kristine woods
  studio recent

Visiting artists at Skidmore college

Rag and Bone (with Susie Brandt), a project that addressed the pressing concern of post-consumer textile waste, resurrected a mobile version of historic ropewalks as a local exchange project where people participated in the transformation of their discarded textiles into exquisite lengths of hand made rope.

The project was inspired by the example of itinerant workers, such as cable-splicers and knife sharpeners, plus the historical precedent of ropewalks: The 1797 Taylor-Roberts maps of New York City show a quarter mile long ropewalk on the West side of Baxter Street from Leonard to Hester Streets. Similar linear structures are documented in other port cities. Rope is common stuff. Long before rope making became a trade it was a home industry. As an extension of yarn making, rope making is spinning writ large.

Rag and Bone proposed a series of temporary ropewalks coinciding, with a New York City based initiative, under the Council for the Environment, to collect and process 195,000 tons of textile waste. We proposed ropewalks at New York City Greenmarket sites and in the historic harbors of Brooklyn, NY; Baltimore, MD; and Philadelphia, PA.

In 2007 New York City initiated a program to collect and process 195,000 tons of textile waste.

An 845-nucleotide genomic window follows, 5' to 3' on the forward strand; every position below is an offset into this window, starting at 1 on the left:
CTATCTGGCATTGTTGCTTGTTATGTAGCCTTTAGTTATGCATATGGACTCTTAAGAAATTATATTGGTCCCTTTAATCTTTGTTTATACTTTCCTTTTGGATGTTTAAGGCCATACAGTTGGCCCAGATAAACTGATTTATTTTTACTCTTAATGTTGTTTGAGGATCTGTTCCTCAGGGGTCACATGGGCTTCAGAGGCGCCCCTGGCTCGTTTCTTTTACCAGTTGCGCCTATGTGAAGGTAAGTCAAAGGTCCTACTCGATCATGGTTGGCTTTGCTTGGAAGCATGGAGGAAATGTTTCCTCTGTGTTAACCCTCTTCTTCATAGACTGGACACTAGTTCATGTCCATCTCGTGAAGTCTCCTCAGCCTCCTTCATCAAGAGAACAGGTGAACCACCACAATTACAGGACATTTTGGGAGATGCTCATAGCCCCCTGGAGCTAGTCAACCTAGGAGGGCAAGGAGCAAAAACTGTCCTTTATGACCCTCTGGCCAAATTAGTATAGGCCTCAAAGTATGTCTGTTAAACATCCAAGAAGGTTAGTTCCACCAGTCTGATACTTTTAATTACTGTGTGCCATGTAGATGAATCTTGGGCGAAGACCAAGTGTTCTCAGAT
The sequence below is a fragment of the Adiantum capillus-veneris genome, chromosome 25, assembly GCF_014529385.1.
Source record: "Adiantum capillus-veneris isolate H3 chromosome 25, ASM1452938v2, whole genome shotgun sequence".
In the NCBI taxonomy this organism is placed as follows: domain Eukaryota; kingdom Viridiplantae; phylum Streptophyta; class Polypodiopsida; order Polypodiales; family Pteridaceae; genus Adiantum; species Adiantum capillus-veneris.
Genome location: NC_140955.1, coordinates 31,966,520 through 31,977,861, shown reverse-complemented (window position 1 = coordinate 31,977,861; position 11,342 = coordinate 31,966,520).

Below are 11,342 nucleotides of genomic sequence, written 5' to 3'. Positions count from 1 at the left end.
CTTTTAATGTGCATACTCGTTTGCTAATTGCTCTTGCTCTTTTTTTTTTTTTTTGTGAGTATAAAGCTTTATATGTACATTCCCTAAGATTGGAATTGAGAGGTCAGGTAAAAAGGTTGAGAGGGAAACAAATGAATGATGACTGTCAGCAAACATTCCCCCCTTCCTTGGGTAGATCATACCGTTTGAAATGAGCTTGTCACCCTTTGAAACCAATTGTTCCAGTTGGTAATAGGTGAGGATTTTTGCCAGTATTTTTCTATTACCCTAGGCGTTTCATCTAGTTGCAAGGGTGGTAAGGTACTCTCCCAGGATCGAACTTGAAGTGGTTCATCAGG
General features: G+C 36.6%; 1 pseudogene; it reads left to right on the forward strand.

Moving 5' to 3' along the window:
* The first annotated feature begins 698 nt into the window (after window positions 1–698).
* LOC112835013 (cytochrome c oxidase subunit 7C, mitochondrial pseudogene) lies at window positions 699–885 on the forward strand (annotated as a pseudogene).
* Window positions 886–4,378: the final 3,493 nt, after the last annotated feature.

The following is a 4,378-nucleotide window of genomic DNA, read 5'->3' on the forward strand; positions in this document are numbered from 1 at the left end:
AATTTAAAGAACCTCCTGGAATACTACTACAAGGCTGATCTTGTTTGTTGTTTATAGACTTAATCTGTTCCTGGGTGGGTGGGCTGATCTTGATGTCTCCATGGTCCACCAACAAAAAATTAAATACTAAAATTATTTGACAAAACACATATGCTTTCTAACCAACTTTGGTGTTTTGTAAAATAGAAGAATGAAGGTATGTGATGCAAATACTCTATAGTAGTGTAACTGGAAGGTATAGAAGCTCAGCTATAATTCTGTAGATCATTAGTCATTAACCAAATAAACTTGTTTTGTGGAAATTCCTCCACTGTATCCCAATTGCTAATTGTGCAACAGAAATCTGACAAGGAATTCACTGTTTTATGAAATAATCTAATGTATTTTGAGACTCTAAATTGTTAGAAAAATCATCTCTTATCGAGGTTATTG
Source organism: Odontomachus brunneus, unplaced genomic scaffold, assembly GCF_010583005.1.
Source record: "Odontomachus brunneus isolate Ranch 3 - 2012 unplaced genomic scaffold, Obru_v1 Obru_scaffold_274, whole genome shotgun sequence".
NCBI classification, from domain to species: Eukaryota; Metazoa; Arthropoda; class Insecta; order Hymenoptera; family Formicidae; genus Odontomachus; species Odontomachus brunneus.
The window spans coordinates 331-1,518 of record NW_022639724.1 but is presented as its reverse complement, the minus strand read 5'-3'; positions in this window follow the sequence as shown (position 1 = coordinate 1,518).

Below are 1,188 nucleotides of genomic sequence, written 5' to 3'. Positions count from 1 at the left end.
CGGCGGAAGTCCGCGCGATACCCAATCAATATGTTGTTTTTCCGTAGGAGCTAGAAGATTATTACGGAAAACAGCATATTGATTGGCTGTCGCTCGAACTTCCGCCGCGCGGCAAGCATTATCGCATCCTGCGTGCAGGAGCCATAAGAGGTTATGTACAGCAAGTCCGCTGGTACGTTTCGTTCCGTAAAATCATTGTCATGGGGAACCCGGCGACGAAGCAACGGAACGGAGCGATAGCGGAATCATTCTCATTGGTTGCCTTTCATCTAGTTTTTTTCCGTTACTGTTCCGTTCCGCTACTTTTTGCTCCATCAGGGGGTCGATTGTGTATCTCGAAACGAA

Rag and Bone's ropewalks were self-contained production sites for turning post-consumer textile waste into rope. Participants worked with the artists, processing their clothing, blankets and linens into linear raw material, walking the ropewalk, and twisting the worn textiles into lengths of rope.
The plying of short plant fibers into load-bearing linear strands had immense implications.

Plymouth Cordage Company

As early as 1641, a British rope maker was deployed to Boston. By the 1700’s, year-round demand increased to the point where ropewalks were enclosed in wooden buildings and by 1810 there were 173 ropewalks in this country.


Craft and Community: Sustaining Place, an invitational symposium at Haystack Mountain School of Craft.

For this ropewalk, participants donated their own textiles and wrote short statements about the cloths.



“The persistence of stains on this linen blots out the tens-of-thousands of paper napkins used and discarded throughout my childhood. A few years after my father's death we packed up the family belongings of the New York house and distributed them in poorly marked cardboard boxes among my siblings and me. By chance, these napkins that I can only recall using on special occasions like Thanksgiving or Passover, became mine to use during daily meals, Bearing the monogram of my maternal grandparents, each stain is a trace of a family moving together and pushed apart, inevitably as the attraction and repulsion magnetic poles… the lips of four generations, still savory with the meal… kissing hello, kissing goodbye.”

-Joshua Green (participant)

“I am using a tshirt with an image from an artwork by Martin Ramirez, the great Mexican artist. For the past year I have been writing a book on Ramirez for an upcoming exhibition. It is my most ambitious work project to date - and it has been HARD. I am excited and anxious about the arrival of the book in January 2007 (to accompany the show) and somehow feel that it is the right thing to give the tshirt over to this communal activity. Kind of like an offering….asking for good things to come from the book and the show.”

-Brooke Anderson (participant)